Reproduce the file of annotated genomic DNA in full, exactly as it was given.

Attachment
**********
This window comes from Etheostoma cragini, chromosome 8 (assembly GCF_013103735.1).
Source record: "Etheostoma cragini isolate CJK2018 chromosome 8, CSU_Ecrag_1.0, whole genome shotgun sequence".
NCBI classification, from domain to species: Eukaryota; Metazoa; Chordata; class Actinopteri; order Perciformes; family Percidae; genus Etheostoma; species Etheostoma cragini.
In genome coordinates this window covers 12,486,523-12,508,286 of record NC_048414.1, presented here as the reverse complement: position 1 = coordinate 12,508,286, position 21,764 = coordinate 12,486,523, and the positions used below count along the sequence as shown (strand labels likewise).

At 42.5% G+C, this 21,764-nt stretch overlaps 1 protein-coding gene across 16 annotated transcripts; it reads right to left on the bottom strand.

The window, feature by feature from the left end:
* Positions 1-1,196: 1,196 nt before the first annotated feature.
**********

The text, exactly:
This window comes from Etheostoma cragini, chromosome 8 (assembly GCF_013103735.1).
Source record: "Etheostoma cragini isolate CJK2018 chromosome 8, CSU_Ecrag_1.0, whole genome shotgun sequence".
NCBI classification, from domain to species: Eukaryota; Metazoa; Chordata; class Actinopteri; order Perciformes; family Percidae; genus Etheostoma; species Etheostoma cragini.
In genome coordinates this window covers 12,486,523-12,508,286 of record NC_048414.1, presented here as the reverse complement: position 1 = coordinate 12,508,286, position 21,764 = coordinate 12,486,523, and the positions used below count along the sequence as shown (strand labels likewise).

At 42.5% G+C, this 21,764-nt stretch overlaps 1 protein-coding gene across 16 annotated transcripts; it reads right to left on the bottom strand.

The window, feature by feature from the left end:
* Positions 1-1,196: 1,196 nt before the first annotated feature.